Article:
In Helpful Articles, Payment Processing

There are many pricing models that merchant service providers use to assess charges, but two of the  most common are bundled pricing and pass-through pricing. Understanding the different pricing models in the credit card industry will allow you to make better processing and processor decisions.  

Take a look at your processing rate. If your merchant service provider is using a pass-through pricing model (also known as ‘Interchange-plus’ pricing) you should see a rate percentage, per-transaction cost,  and detailed information on card pass-through fees such as interchange and brand network costs listed separately. If your merchant service provider is using a bundled pricing model, you will see a flat rate percentage with a per-transaction cost only – the card brand fees are not shown since they are part of the bundled rate. Uncovering your current processing pricing model is the first step in minimizing your processing costs.  

A Quick Lesson on Interchange Rates 

A business pays fees to three separate organizations each time a card is processed. Interchange fees are paid to the card-issuing bank and to the card brand (Visa, Mastercard, Discover and American Express).  A separate fee is paid to the merchant service provider. This separate fee charged by the processor is called the markup fee and is negotiable. The interchange rate is non-negotiable as it is the same regardless of which processor a business uses.  

Interchange rates are determined on a per-transaction basis. The card type, category, and processing method all have an effect on the interchange rate. Credit cards vs. debit cards, commercial cards vs. business cards, swiped vs. keyed — all of these variables play into your interchange rate. Interchange rates are published on card brand websites for reference and are determined by the costs of moving money and the risk involved. For example, card-present transactions present a lower risk to the processor and therefore result in lower interchange rates than card-not-present transactions.  


Bundled Pricing vs. Pass-Through Pricing 

When a merchant service provider uses a bundled pricing model, it means that the interchange fees and processor markup rates are bundled together into a flat rate that is applied to each transaction. This pricing model can be tricky to deconstruct. If you need assistance with breaking down your rates and fees, Pluss offers a free rate analysis service at no charge to current and prospective customers to break down and better understand your rate.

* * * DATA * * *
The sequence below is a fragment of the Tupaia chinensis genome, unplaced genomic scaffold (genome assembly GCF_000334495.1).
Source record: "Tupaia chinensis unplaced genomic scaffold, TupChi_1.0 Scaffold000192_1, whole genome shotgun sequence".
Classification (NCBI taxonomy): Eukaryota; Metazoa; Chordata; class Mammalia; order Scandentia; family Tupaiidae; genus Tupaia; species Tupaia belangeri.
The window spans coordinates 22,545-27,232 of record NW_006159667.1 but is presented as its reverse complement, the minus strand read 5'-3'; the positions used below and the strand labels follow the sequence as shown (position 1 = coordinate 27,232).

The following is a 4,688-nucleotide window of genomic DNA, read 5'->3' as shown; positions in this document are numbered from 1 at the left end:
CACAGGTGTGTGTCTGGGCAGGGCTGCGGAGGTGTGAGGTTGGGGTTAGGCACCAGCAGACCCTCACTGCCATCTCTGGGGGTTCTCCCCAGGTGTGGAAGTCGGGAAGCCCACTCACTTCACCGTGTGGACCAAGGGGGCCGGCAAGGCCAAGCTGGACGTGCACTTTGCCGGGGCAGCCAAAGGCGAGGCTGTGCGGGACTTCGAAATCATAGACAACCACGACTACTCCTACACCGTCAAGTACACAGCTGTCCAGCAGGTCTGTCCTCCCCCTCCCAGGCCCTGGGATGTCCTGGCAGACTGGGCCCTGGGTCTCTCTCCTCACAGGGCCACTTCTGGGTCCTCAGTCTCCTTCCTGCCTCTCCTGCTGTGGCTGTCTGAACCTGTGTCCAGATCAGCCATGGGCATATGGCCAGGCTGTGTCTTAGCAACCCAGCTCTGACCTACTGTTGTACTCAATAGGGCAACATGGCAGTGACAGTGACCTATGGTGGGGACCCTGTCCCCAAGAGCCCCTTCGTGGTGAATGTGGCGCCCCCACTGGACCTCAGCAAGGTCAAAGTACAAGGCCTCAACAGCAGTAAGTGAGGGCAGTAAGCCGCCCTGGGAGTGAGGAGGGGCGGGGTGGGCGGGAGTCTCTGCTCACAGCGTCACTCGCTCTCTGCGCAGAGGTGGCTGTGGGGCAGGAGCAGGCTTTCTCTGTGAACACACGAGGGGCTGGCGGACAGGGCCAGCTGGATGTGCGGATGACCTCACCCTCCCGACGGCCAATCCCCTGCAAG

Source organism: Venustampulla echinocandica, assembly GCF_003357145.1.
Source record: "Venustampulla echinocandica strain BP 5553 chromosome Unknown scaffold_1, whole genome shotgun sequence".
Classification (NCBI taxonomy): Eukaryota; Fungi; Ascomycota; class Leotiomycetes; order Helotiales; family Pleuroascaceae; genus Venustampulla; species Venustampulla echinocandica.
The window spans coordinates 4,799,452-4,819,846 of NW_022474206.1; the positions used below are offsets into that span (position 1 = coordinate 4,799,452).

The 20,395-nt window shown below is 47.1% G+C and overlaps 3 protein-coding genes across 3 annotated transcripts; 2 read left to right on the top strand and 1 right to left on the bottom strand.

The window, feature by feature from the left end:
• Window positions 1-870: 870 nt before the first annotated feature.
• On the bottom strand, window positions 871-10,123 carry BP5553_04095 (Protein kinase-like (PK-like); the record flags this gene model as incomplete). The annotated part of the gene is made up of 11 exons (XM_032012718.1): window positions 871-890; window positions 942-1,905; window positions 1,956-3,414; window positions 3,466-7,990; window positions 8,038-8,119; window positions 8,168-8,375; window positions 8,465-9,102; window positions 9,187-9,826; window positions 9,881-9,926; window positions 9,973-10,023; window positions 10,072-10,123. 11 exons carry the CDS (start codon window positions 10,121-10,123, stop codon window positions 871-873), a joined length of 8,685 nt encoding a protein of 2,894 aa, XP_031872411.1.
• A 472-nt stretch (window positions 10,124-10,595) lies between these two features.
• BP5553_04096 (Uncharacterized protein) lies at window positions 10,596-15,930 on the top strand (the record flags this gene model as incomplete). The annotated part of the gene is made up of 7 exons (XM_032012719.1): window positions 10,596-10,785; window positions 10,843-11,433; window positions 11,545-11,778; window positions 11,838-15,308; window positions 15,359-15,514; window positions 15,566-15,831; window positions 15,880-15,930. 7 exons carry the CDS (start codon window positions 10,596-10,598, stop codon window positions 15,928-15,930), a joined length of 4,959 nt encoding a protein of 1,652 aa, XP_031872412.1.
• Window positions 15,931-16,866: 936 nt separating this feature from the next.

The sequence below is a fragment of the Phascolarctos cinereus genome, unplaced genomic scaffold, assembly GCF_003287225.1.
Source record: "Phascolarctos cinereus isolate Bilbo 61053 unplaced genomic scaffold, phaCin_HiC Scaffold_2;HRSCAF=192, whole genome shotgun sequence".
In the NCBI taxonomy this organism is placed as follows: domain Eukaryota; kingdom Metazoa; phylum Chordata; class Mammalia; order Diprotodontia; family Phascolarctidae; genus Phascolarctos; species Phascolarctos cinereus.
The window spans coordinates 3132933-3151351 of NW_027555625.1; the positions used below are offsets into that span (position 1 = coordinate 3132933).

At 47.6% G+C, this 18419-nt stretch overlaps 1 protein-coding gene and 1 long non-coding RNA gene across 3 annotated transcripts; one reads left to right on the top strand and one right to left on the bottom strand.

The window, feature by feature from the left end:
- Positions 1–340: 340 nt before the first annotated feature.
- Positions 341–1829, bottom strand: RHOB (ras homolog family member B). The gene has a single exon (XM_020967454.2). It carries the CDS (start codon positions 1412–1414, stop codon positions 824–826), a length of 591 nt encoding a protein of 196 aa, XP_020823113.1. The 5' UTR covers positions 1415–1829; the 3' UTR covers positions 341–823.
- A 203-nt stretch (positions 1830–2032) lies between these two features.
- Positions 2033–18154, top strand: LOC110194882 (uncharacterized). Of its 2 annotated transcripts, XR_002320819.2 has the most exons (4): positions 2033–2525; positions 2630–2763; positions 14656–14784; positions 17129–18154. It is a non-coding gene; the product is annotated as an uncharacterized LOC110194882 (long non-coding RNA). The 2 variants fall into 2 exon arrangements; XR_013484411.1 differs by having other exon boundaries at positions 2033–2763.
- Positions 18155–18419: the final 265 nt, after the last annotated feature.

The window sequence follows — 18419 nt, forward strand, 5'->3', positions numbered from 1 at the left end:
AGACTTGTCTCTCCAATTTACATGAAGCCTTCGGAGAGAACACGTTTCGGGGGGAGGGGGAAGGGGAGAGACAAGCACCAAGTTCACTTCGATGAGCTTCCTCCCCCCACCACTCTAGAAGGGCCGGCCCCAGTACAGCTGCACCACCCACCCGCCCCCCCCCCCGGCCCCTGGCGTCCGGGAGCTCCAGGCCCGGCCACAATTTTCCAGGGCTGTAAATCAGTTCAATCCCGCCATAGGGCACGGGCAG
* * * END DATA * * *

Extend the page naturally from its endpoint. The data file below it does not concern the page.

Pass-through pricing (also known as Interchange-plus pricing) means that the interchange fees are passed to the business at cost without markup. It’s more transparent than bundled pricing and allows for interchange rate optimization. With pass-through pricing, the interchange rate fluctuates based on the security of the transaction. Bundled pricing does not fluctuate, which means that you could be paying a higher rate on certain transactions than someone who utilizes pass-through pricing.  

Pass-through pricing is appealing because of its transparent structure, however, there is one pitfall to be aware of and it’s all in the details. Some pass-through pricing offers low markup rates but has junk fees added on each month. A low markup rate with a high amount of junk fees will have an influence on your business’ effective processing rate (or total cost of acceptance), which is a culmination of all rates and fees. A low markup rate with a highly effective processing rate is a huge red flag. Additional ‘junk’ fees are just as important to consider as the rate itself — they can add up quickly and have a large impact on the effective processing rate.  

Formula for Calculating your Effective Processing Rate 

A very simple way to check your effective processing rate is to take a monthly statement and apply the  following formula:  

Total Fees / Total Volume = Effective Processing Rate


The Bottom Line

Knowing the basics of your pricing structure and processing fee breakdown empowers you to make better processing decisions by asking different questions. Can my pricing model be adjusted to interchange-plus? What types of additional fees can I expect to see? What impact will those fees have on my effective processing rate?

Seek understanding of how you’re being charged and why you’re being charged a certain way, you may find that there are still savings to be had with your processing fees by simply posing the question.

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